The Crystal Prison | Chapter 7


Warning: Contains Spoilers!

‘Beware the maker of dolls. Repent ye or the vengeance of the Green shall smite ye down.’

Aufwader’s Thoughts: Now our heroes arrive in Fennywolde proper and begin to settle in, but it’s a bumpy ride. First of all there’s the unprecedented acceptance of Madame Akkikuyu by the country mice, and Audrey’s well-intentioned but ultimately ridiculous performance over the healing potion. I love the way that scene is written; the mice’s derision and Audrey’s mortification are so pronounced I could feel myself cringe in sympathy. That said, their behaviour toward her seems crushingly unfair. After all, she was only trying to protect Young Whortle and Sammy, and had no way of knowing that Akkikuyu would make a usable tonic. I don’t know about the rest of you, but I’m on Audrey’s side there.

Out comes the bucolic description again when we come to the Hall of Corn, probably one of my favourite settings in any of Mr Jarvis’ books. One can positively hear the soft rustle of the ears and feel the heat of the midsummer sun, and I absolutely adore the varied and fascinating cast of fieldmice we are introduced to.

For a brief scene or two, we can almost allow ourselves to believe that Fennywolde is indeed what it appears – a haven of peace and serenity peopled with sturdy, friendly country folk. Of course, that is not the case at all, as we see during the scene with Audrey’s corn dolly. That alarming sequence perfectly illustrates the clash of country superstition and puritanical doctrine which will become one of this book’s major themes. With Akkikuyu as our tolerated ‘wise woman’, Audrey as our suspect newcomer, Alison as our smug village darling, and Isaac Nettle as our sermonising witch-hunter, our story moves into its Arthur-Miller-esque second act.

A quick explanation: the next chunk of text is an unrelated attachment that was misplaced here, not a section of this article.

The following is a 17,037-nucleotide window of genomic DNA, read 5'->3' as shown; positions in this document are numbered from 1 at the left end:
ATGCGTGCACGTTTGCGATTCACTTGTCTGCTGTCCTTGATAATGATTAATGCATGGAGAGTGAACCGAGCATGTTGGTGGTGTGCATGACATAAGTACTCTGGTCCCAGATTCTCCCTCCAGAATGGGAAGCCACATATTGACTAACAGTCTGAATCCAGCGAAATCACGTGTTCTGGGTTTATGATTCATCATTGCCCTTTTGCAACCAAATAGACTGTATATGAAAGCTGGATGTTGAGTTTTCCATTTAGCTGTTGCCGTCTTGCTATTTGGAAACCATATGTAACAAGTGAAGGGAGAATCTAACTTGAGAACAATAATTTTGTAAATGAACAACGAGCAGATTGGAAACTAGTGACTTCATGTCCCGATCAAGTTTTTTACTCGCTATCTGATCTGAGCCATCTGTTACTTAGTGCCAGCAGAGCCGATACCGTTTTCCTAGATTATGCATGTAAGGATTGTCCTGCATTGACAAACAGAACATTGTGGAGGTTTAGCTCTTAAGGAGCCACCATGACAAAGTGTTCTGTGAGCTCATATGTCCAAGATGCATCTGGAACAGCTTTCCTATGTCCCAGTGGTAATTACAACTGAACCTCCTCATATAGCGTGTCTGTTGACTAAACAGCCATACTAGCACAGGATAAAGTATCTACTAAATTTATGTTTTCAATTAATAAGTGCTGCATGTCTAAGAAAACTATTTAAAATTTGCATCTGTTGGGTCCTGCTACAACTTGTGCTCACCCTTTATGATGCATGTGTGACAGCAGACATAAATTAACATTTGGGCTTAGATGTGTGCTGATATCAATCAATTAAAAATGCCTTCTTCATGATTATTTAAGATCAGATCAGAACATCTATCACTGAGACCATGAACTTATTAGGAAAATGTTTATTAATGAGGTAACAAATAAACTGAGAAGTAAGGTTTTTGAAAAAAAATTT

Matt’s Thoughts: I promise not to go into the subject of harsh religious figures again, except to say that Isaac Nettle is in spectacular form in this chapter.

What I will say is, it’s fascinating how Alison Sedge is turning into the anti-Audrey of the piece. While it would be easy to just write her off as being the ‘mean girl’, you get the feeling that under different circumstances, Alison and Audrey might have been much more similar. They’re both self-confident, attractive to the boy mice – and smart. But Audrey lost her father and almost got killed by a giant fire-breathing cat. Whereas Alison got told she was beautiful and let it go to her head.

It’s also why I feel sorry for Audrey in this chapter looking at the fuss everyone makes about Madame Akkikuyu. While there is a part of her that probably wants to see Akkikuyu make a recovery, it would be very hard not to remember that it was this rat that dragged her in front of Jupiter’s dark portal in the first place. I speak from experience when I say that standing up against wrong is hard. But far more difficult than that is forgiveness for people who don’t understand what you went through.

It would also be wrong of me not to mention (especially for the newbies) that you might want to go back and have a read of the bat chapter in The Dark Portal, because you might remember that it had something to say about Audrey making dolls … Gasp … is this some clever Jarvis foreshadowing starting to pay off in the second book?

Finally, how great is the Hall of Corn? Again, it just has that sense of openness and space that we don’t get in the London locations. As a setting, I love it and find it relaxing to read about.

So it’s almost a pity that we’re halfway through the book – which for those of you familiar with Mr Jarvis will know – means that the book is about to pummel us relentlessly for the remainder. Buckle up, people. This is going to be intense.

The Crystal Prison | Chapter 6


Warning: Contains Spoilers!

A terror was hunting in the night.